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Increased engagement & achievement – Where is the evidence?

A final reflection from NorthGlen on the progress made towards raising student engagement and achievement through eLearning tools and strategies.


Initial Resistance

Teachers who were unfamiliar with the attractions of the cyberworld responded as expected. Their responses included:

  • A lack of belief in the educational value of eLearning (‘whatever that is’)
  • The perception of ICT to be at best a tool for learning and at worst a distracter
  • Fear of embarking on use of ICT that would reveal their digital immigrant status (Do you mean that on top of everything else we are all going to have to use powerpoint?)
  • The cry for more computers in classrooms


What are the learning needs of our students?

We sought ways to make learning accessible, seamless, and stimulating. We wanted to increase engagement but failed to establish a clear target group. This meant that reluctant teachers were quick to point out:

  • Not all kids have computers and effective internet access at home
  • Not all kids want to learn using ICT

Cluster leaders had to convince teachers that engaging even small numbers of students who might not have been motivated to work in more traditional ways was a valid measure of success. And surely engaged learners are going to achieve better? But how can that be quantified? How do we know that the students who are using Moodle would not have been working anyway?


What are our own learning needs?

The first challenge was how to engage teachers.

Reassurances were needed. Skill levels needed to be raised. Successes needed to be shared, showcased and celebrated. Once students began to engage in activities where they had the option of using ICT tools teachers were easier to convince.



Teaching Actions / Design of tasks & experiences

We have come a long way in 3 years to the point where use of phones to capture and storyboard steps in a Science experiment is encouraged – not just tolerated, where students collaborating on a task set up a facebook page to gain agreement on their approach before bravely posting their group effort on Moodle for the teacher to see:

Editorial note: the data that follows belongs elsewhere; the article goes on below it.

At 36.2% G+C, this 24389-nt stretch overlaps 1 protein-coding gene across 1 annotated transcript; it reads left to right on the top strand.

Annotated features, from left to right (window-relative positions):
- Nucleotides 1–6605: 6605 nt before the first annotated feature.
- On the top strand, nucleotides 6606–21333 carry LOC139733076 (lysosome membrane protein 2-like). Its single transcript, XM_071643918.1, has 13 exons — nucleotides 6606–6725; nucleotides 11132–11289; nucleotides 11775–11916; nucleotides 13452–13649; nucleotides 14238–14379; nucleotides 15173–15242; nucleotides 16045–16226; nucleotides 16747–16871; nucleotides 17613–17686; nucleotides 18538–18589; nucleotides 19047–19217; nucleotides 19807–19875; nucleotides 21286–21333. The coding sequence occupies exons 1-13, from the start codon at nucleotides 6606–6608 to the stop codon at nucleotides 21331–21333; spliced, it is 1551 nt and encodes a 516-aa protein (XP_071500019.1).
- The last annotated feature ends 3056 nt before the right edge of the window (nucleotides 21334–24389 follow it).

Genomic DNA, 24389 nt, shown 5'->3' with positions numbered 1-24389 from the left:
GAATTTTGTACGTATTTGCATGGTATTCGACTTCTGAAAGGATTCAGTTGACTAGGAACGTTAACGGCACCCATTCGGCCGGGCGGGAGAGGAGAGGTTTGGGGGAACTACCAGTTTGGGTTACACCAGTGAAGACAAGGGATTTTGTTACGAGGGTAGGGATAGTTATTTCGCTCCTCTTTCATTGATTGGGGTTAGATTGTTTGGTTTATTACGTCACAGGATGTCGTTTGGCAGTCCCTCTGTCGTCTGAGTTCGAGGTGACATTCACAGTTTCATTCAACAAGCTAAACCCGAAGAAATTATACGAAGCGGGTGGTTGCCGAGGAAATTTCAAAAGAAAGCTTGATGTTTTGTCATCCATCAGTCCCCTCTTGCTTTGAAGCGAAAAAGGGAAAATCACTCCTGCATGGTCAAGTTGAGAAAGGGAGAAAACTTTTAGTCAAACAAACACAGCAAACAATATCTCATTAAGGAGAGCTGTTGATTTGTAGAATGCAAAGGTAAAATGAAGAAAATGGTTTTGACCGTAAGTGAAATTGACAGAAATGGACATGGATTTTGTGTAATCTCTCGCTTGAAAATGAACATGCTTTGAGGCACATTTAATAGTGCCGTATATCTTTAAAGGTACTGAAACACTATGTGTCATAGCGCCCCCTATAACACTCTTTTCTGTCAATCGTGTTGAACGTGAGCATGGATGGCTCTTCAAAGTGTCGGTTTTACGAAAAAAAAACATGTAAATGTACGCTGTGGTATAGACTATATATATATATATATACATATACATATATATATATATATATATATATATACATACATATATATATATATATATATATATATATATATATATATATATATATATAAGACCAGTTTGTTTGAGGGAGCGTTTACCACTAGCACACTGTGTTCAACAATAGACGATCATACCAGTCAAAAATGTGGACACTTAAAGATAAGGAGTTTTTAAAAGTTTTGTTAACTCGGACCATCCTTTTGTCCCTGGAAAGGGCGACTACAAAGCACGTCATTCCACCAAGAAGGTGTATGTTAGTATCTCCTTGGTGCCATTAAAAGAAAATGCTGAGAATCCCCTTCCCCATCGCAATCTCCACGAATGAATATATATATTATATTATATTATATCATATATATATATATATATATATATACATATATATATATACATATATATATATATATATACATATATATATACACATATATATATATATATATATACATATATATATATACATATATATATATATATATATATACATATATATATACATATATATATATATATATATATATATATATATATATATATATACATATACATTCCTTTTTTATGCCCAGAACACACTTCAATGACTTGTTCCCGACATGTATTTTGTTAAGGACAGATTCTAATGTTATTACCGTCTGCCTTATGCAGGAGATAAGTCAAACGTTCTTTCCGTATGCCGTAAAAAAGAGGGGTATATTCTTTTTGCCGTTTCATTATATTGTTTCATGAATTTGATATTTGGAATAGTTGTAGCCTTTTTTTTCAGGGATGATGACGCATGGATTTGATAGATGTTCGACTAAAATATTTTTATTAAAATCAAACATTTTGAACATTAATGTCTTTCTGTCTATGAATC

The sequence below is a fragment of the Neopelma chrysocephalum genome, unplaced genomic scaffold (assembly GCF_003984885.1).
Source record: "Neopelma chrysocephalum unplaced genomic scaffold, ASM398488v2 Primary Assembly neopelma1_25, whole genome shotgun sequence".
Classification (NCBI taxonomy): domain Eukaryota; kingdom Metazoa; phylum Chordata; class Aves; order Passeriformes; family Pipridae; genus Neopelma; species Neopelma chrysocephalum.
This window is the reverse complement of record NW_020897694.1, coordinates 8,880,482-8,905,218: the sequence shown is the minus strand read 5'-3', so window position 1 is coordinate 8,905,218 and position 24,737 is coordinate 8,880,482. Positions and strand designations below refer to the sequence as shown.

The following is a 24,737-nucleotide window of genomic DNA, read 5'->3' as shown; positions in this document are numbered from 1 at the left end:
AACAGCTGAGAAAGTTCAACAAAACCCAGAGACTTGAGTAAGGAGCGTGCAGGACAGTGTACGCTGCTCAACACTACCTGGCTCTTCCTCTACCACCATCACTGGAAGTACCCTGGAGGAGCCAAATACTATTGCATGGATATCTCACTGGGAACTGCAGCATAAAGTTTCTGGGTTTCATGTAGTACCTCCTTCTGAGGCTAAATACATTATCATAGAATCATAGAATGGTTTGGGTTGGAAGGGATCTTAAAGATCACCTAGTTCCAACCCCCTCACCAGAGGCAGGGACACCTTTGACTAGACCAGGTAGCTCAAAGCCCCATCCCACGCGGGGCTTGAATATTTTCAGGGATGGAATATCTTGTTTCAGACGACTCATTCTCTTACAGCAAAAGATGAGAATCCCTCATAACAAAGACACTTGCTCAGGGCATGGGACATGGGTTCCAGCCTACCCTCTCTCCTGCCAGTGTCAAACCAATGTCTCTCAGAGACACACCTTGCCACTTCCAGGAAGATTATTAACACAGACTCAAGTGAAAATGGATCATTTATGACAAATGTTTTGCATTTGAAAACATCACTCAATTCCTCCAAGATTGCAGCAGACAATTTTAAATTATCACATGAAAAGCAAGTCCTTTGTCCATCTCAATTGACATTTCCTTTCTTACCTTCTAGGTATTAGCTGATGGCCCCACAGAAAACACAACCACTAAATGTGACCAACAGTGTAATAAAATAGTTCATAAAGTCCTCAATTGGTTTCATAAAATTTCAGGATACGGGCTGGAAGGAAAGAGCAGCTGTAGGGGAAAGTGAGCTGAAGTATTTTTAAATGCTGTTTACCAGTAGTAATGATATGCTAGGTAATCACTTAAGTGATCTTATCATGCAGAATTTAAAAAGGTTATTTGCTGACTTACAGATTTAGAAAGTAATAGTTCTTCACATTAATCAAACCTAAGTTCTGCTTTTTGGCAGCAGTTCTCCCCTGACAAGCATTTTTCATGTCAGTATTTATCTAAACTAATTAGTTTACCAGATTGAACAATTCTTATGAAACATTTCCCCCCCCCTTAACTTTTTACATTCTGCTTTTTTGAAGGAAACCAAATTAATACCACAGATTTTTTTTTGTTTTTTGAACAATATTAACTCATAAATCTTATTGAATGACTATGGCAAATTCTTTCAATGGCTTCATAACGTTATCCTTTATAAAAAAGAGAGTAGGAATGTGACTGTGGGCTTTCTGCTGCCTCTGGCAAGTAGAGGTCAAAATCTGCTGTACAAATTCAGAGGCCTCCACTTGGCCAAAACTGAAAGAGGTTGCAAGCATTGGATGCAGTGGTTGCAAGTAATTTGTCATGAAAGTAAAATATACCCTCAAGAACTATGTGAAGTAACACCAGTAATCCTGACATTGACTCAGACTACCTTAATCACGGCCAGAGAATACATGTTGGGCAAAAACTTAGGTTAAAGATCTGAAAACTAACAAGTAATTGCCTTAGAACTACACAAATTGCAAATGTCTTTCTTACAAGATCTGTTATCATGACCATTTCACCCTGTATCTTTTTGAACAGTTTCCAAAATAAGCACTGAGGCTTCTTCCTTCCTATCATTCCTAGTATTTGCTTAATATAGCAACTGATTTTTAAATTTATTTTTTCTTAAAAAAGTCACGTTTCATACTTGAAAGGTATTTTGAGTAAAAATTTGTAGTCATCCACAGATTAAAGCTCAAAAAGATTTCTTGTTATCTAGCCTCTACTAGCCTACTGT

Elearning is incorporated into most schemes of work as an integral part of teaching and learning in both schools.

Evidence of the use of eLearning strategies is a requirement of performance review.

Moodle has become in many subjects more than a repository for resources and course outlines with increasing use of interactive and collaborative tools.

 Refer to NorthGlen Group resource pages for examples of what is happening in classrooms.


Impact of our changed actions

The concept of students accessing resource material at midnight through Moodle was laughable initially. Three years on it is not so ridiculous.


So where is the evidence?

Are students who use eLearning tools more motivated than other students?

Are students who use eLearning tools more motivated than they would have been using traditional learning strategies?

Are they achieving better results?

How do we know?

 Typical comments from students include:

“I think it’s cool to have my work marked before everyone else has handed their paper copies in.”

“It’s easier for me to learn when I get to go over the resources again in my own time.”


We do know:

  • Students in subjects where ICT tools are integrated into delivery are in regular contact with teachers asking questions seeking clarification
  • Students are collaborating with each other on-line
  • Students are increasingly familiar with the concept of electronic submission of assessment materials and so are well prepared for the reality of tertiary study


There is a whole new ‘inquiry’ needed to establish the extent of the impact on students but our sense is that in our 2 schools more students are better equipped for life long learning. More students are using technology as a tool for learning. Wireless broadband is around the next corner. The learning journey will continue.